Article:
The level of care in each centre varies, but generally, primary facilities do not have enough health workers, supplies, equipment, training, or transport – including ambulances to take patients to state or federal hospitals, says Michael Asuzu, a public health and epidemiology professor at the University of Ibadan.

From BBC News, a Brit on the scene:

Ebola virus: ‘Biological war’ in Liberia

With warnings from officials that the Ebola virus is “spreading like wildfire” in Liberia, Sarah Crowe, who works for the UN children’s agency (Unicef), describes her week on the Ebola front line:

Flights into disaster zones are usually full of aid workers and journalists. Not this time.

The plane was one of the first in after some 10 airlines stopped flying to Liberia because of Ebola, and still it was empty.

When I was last in Liberia in 2006, it was to work on reintegration of child soldiers in a time of peace. Now the country is fighting a “biological war” from an unseen enemy without foot soldiers.

As we enter the airport, an unnerving sight – a team of health workers kitted out with masks and gloves asks us to wash our hands with a chlorine solution and takes our temperatures.

A parallel set of American eyes from the Washington Post:

A virus hunter faces the big one: Ebola

Joseph Fair hunts viruses. That’s his thing. The 37-year-old American loves chasing dangerous pathogens, studying them in secure labs or searching for them in jungles where the microbes lurk.

And one virus has always loomed as the big one — Ebola. The scientists who first chased this dreaded microbe back in the ‘80s and ‘90s became legends, inspiring a generation of virologists like Fair. He read their books and papers. He studied how they contained the pathogen’s spread. And the scientists always won. The outbreaks ended, Ebola driven away.

So when the call came in March to travel to Sierra Leone, Fair was excited. He loved Mama Salone, as locals know the nation. He’d worked here for years. His new job: to advise Sierra Leone’s government on a tiny Ebola outbreak in neighboring Guinea, at the behest of the U.S. Defense Department. He set up an Ebola emergency operations center. He trained medical staff. He drew up just-in-case plans. By mid-May, the outbreak seemed on its way out. Fair packed his bags and left.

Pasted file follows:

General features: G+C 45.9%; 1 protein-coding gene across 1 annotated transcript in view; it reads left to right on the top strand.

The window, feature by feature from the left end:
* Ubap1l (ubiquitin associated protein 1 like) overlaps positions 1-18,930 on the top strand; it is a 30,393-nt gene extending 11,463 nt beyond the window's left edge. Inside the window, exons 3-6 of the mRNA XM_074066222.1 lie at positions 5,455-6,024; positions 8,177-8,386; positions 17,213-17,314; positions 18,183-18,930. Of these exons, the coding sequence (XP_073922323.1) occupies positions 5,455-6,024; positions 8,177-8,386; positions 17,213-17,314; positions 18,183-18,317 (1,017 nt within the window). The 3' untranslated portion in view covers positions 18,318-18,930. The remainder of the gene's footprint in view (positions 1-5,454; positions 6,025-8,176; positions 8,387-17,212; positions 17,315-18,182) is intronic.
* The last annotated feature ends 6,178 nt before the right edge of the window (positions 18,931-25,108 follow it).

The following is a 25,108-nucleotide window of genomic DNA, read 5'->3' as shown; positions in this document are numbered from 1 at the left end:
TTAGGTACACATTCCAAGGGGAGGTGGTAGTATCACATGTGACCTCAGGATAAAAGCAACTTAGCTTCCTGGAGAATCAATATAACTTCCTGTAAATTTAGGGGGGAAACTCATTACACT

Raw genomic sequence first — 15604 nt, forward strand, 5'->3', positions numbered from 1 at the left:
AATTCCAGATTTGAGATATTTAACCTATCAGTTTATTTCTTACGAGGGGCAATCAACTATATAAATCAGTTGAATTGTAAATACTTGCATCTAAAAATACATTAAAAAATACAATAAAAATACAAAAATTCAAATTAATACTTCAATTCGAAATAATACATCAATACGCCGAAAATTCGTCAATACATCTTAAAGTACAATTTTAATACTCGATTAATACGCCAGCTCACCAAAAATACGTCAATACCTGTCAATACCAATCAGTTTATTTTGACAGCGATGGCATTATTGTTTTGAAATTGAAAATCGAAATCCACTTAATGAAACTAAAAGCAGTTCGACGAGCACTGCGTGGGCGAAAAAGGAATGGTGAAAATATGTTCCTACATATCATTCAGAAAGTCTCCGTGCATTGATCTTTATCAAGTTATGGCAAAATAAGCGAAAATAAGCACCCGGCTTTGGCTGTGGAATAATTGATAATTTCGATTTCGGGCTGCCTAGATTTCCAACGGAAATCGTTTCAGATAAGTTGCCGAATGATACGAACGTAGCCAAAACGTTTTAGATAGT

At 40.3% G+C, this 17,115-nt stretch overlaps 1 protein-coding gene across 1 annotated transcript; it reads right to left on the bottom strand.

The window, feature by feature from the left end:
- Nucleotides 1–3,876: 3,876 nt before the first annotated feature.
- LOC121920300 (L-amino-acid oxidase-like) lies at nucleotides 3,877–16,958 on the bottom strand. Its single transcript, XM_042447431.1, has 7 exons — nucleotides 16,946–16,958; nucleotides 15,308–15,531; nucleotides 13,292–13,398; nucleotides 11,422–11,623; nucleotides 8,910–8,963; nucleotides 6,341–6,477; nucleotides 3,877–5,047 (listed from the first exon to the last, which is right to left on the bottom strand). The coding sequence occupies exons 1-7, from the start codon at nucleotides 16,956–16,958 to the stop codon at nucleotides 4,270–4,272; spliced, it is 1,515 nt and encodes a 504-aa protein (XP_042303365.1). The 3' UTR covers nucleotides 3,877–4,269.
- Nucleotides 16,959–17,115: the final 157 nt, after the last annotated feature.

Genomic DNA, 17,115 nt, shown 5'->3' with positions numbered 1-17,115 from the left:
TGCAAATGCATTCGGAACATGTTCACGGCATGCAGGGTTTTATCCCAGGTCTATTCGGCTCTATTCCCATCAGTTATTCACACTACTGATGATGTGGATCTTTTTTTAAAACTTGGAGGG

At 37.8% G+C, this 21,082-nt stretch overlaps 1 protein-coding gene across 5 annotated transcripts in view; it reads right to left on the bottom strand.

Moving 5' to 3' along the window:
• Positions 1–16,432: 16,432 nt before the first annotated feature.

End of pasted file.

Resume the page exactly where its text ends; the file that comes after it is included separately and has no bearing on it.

Then Ebola exploded.

From FrontPageAfrica, high-level visitors take a pre-opening hospital tour:

FPA WEB TV: ‘Liberia Will Beat Ebola’

Program notes:

World Health Organization (WHO) team tours the soon-to-be completed 120-Bed Ebola Clinic at the Island Clinic in Monrovia. WHO and its partners have supported construction of this new centre, which will be able to provide treatment for 120 patients at a time. Additional centers for about 400 more patients will be completed in the coming weeks.

BBC News covers a donation:

Ebola outbreak: Malaysia sends W Africa medical gloves

Malaysia plans to donate more than 20 million protective rubber gloves to five African countries affected by the Ebola outbreak, the government says.

They will be distributed among medical workers in Liberia, Sierra Leone, Guinea, Nigeria and the Democratic Republic of Congo.

A shortage of protective equipment has been one factor in the virus spreading.

Joseph Harker asks a question we’ve also entertained, via the Guardian:

Why are western health workers with Ebola flown out, but locals left to die?

  • The death of Dr Olivet Buck after the WHO refused to fly her out of Sierra Leone is not just wrong: it’s making the Ebola epidemic worse

My brother-in-law, Albert, is a GP based in the West Midlands. His sister Olivet Buck was a doctor too: though her work was quite different. She practised in the land of their birth, Sierra Leone. For the past few months she was fighting in the desperate battle against Ebola ravaging parts of her country. Last Tuesday came the awful news that she’d caught the virus.

To save her life, local campaigners called for her to be evacuated to Germany to receive treatment – all three previous doctors who had caught the disease in the country had died. Sierra Leone’s president backed her, saying that a hospital in Hamburg was “in readiness to receive her”. Last Friday, though, the World Health Organisation said it would not allow her to leave Sierra Leone, and refused to fund the move. Desperate attempts were made to try to overturn this decision but on Sunday came the news everyone was dreading: Olivet had died.

Albert, distraught, told me: “I shall never stop weeping at all our loss. Olivet was a truly remarkable person. She died because she would not forsake her service to others.”

But the death of Olivet, a 59-year-old mother of three, raises wider questions about how the world responds to the Ebola crisis, and how it protects those working closest to stop its spread.

Despite the fate of the previous doctors, the WHO had said merely that it would work to give Buck “the best care possible” in Sierra Leone.

However, foreign health and aid workers have been sent abroad from Sierra Leone and Liberia for treatment – including the British nurse William Pooley, who survived and now wishes to go back to Sierra Leone to continue helping to fight the disease. Only last Friday, two Dutch doctors were flown home after coming into contact with infected patients.